An ICE detainee is casting blame on the Chicago Police Department for his violent arrest by federal authorities, claiming its practice of sharing information with Immigration and Customs Enforcement brought about an unlawful raid on his home, according to a lawsuit filed Monday.

Attorneys representing Wilmer Catalan-Ramirez say he was erroneously placed in CPD’s “over-inclusive” gang database, which effectively stripped him of any privacy protections under Chicago’s sanctuary city ordinance, according to court documents. As a result, Catalan-Ramirez, who lawyers say was never a gang member, was seriously hurt in a March 27 arrest after ICE agents entered his Back of the Yards home without a warrant.

Catalan-Ramirez, who is in the U.S. illegally, wasn’t informed or allowed to challenge his placement in the gang database, the suit says.

“The City of Chicago is therefore not a sanctuary city for those individuals like Mr. Catalan-Ramirez who have been falsely labeled by CPD as a gang member and then subsequently targeted by ICE because CPD shared this false information,” the lawsuit says.

In a separate incident, Catalan-Ramirez, a mechanic and father of a 3-year-old U.S. citizen, suffered serious injuries, including partial paralysis and brain damage, when he was shot in the head and shoulder in January in a drive-by shooting.

During the March arrest, the suit says agents wrenched his arm behind his back and slammed his head on the floor, exacerbated his brain injury and caused him to begin to lose sight in his left eye.

His lawyers say he wasn’t given proper medical attention and was teased by staff at McHenry County Adult Correctional Center, a county jail and Chicago area ICE detention center.

The suit, which names ICE, the city of Chicago, CPD and McHenry County, claims authorities used excessive force and unlawful search and seizure. It also contends authorities violated his right to due process in his removal proceedings by characterizing him as a gang member.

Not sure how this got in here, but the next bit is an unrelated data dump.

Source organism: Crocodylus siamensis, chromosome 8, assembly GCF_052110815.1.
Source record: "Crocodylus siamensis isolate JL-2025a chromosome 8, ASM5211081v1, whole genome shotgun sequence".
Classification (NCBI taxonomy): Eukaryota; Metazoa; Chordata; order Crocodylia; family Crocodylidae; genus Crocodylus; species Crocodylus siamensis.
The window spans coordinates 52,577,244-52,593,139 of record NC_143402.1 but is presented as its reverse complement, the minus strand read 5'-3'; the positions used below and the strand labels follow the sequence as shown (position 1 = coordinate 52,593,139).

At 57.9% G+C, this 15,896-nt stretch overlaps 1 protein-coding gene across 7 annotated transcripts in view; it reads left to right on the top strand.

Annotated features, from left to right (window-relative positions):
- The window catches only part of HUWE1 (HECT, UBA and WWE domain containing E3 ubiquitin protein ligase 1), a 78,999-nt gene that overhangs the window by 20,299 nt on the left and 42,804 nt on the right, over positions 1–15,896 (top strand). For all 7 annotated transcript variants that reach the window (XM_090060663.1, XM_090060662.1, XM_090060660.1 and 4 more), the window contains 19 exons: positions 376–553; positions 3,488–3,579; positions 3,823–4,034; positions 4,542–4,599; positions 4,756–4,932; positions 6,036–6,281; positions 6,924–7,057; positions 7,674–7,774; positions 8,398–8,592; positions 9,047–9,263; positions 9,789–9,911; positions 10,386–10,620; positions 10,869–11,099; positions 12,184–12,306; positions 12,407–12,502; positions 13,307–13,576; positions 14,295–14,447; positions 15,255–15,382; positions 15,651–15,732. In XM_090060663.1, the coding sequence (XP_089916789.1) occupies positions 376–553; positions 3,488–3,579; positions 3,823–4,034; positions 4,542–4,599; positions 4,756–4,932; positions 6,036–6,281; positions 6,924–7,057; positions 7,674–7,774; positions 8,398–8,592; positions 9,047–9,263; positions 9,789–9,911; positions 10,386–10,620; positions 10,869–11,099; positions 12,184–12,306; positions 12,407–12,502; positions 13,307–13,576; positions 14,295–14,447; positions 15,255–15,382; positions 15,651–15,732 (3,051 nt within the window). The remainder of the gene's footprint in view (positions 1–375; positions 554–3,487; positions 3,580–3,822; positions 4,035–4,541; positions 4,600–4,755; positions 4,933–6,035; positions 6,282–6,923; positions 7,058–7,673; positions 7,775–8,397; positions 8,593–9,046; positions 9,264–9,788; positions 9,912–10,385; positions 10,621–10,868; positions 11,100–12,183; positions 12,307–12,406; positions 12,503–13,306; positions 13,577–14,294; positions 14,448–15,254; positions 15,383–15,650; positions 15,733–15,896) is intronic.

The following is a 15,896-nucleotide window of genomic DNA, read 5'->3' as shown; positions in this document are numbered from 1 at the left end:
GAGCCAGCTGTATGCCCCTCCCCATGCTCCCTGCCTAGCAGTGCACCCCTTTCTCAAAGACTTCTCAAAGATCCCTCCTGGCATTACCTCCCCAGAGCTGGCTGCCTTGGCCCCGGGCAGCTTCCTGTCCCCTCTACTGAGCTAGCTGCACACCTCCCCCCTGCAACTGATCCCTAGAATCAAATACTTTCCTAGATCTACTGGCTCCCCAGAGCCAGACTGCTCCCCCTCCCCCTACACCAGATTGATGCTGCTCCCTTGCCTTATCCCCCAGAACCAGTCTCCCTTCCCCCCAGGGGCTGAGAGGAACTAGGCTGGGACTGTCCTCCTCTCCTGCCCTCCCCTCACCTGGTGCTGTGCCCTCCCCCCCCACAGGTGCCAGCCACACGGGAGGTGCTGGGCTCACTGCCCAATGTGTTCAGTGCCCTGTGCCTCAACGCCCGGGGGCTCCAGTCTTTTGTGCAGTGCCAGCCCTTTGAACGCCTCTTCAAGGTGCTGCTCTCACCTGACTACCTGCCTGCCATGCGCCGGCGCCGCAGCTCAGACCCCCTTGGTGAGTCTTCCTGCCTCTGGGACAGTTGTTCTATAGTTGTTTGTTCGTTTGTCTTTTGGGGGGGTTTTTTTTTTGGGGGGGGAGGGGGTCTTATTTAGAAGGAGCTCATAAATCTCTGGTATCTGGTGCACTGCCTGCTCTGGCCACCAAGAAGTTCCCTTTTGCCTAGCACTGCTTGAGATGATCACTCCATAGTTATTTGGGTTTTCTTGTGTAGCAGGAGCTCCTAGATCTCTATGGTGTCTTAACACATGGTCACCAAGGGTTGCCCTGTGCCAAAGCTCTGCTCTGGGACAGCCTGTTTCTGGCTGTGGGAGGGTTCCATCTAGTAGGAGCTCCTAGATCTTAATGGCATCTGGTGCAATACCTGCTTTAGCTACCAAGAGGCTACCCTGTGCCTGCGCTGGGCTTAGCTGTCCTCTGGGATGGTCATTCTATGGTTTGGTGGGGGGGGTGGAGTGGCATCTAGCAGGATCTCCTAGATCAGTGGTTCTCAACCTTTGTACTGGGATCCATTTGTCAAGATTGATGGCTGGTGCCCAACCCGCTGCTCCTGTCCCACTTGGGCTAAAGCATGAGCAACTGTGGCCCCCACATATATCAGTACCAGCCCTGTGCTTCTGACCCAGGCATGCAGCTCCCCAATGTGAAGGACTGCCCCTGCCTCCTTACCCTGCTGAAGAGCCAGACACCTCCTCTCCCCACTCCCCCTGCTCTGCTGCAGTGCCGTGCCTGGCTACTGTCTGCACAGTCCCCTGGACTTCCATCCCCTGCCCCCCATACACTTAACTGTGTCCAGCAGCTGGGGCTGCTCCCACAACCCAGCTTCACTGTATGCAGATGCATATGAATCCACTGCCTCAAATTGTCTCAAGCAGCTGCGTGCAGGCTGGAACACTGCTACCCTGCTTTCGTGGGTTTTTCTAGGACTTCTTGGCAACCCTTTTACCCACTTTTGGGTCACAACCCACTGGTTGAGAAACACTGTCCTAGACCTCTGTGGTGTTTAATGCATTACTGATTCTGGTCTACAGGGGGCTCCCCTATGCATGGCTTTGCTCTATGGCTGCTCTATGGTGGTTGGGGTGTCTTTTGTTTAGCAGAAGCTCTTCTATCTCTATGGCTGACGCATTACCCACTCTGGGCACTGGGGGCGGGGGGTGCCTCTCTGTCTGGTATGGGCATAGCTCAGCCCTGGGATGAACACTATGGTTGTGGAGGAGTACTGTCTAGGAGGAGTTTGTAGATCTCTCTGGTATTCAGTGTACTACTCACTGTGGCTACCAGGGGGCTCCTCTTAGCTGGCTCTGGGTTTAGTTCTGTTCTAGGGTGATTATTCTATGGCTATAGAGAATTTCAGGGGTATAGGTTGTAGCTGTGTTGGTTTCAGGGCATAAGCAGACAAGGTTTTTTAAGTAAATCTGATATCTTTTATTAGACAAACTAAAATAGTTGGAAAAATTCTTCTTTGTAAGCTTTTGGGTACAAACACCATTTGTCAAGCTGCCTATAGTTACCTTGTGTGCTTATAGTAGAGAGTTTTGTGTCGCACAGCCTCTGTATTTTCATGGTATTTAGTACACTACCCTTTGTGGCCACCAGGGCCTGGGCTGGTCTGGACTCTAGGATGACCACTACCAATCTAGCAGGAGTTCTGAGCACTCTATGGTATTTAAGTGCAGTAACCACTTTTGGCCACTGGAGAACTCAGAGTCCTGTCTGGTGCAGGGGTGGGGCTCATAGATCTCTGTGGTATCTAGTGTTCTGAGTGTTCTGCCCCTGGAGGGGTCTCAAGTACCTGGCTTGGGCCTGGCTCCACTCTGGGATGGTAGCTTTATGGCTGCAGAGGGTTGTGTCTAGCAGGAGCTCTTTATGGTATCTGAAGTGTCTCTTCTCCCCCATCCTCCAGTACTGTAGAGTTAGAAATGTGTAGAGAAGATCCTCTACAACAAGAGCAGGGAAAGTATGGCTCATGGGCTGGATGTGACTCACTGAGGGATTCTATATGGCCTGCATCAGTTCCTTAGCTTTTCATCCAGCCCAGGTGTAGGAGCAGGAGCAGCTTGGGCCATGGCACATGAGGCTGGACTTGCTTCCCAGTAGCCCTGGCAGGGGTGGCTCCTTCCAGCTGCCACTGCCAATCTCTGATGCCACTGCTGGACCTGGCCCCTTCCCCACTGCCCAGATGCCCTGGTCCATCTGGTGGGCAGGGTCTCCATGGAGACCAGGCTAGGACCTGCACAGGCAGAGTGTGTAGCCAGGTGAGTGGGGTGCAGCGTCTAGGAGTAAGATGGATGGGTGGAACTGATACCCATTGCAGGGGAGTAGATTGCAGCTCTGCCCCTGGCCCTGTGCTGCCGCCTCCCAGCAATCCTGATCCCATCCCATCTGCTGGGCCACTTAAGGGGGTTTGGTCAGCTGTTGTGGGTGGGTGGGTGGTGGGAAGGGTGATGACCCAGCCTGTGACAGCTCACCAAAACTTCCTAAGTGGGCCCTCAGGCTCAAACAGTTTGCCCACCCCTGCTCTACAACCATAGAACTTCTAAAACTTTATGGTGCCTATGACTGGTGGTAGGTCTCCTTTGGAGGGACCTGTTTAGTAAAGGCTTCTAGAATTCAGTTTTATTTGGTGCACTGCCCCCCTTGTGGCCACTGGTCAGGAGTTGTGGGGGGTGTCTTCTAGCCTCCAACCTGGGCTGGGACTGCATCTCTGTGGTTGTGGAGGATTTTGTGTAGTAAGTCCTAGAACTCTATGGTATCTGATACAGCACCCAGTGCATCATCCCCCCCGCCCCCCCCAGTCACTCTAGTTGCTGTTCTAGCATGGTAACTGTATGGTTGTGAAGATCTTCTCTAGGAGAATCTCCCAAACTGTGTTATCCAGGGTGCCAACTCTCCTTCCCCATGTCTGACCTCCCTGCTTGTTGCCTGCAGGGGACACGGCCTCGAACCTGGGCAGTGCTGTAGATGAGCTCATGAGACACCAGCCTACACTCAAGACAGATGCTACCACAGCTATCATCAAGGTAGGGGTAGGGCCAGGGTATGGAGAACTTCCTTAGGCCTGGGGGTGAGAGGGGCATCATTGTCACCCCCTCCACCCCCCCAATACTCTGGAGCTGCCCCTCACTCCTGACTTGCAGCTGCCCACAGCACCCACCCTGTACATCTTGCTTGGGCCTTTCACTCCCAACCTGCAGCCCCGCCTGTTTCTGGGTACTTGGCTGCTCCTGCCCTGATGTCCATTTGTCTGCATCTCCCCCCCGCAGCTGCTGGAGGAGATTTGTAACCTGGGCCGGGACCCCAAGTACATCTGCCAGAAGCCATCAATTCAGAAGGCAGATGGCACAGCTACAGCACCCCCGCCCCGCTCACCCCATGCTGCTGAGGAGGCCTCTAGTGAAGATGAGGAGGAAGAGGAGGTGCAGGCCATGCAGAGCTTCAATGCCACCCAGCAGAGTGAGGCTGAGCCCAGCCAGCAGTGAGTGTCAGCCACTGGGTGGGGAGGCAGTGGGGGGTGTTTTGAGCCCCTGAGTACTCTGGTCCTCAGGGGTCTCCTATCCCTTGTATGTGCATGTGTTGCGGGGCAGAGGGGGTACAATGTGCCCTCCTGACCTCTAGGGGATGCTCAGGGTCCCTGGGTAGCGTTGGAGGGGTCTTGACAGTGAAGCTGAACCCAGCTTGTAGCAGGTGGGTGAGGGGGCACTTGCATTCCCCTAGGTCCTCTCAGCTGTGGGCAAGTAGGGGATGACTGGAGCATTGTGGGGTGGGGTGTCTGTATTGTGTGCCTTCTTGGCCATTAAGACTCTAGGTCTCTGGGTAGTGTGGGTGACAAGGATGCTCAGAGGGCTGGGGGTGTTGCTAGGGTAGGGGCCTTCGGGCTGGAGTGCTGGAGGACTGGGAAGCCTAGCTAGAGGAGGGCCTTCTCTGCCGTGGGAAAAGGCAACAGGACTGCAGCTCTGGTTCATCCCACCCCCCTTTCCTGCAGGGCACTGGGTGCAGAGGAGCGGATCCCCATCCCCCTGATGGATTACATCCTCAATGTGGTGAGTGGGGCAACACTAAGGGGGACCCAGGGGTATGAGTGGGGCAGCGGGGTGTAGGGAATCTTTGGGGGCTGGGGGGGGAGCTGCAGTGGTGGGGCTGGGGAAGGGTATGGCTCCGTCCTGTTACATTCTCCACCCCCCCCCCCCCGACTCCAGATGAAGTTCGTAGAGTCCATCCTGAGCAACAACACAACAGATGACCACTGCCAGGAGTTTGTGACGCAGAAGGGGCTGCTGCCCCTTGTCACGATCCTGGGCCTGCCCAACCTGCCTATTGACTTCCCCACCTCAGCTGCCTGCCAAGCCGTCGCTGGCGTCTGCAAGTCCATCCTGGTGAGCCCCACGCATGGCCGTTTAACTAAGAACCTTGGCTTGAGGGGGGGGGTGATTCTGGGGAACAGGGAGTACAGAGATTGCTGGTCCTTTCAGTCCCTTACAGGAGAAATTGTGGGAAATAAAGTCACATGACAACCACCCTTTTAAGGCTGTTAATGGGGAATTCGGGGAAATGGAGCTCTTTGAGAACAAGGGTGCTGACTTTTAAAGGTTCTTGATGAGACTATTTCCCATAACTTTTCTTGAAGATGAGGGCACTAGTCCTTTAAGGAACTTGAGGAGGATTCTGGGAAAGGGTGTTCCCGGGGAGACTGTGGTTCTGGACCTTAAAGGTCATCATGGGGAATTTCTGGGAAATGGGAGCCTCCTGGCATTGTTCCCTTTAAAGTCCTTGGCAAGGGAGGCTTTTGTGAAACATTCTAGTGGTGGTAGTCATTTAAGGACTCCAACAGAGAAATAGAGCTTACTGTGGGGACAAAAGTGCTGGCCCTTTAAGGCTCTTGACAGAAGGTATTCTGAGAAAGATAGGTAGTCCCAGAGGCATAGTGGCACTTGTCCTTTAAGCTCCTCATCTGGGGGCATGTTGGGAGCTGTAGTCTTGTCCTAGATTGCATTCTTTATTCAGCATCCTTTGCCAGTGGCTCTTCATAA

Spokespeople for Chicago and the police agencies named in the suit declined to comment on the pending litigation.

The federal lawsuit was announced by Catalan-Ramirez’s wife, Celene Adame, who attended a protest at Union Park for May Day, an international holiday advocating for labor and human rights. Holding a poster with images of her family, Adame said she’s suing the police department and ICE for violating their rights and “treating us as though we’re a piece of garbage.”

“We’re not trash,” Adame said, of herself and the broader Latino community. “We come here to work and fight for our children, to bring them out ahead.”

Adame who witnessed her husband being taken into custody along with their son continues to be troubled by the event, according to the suit. Their son also has nightmares about the ordeal.

“There needs to be consequences for everyone responsible for hurting our family, for my husband, and so that it doesn’t happen to others. That’s why today we are here marching and why we are filing the lawsuit,” she said in a statement.

Chicago Tribune’s Gregory Pratt contributed.


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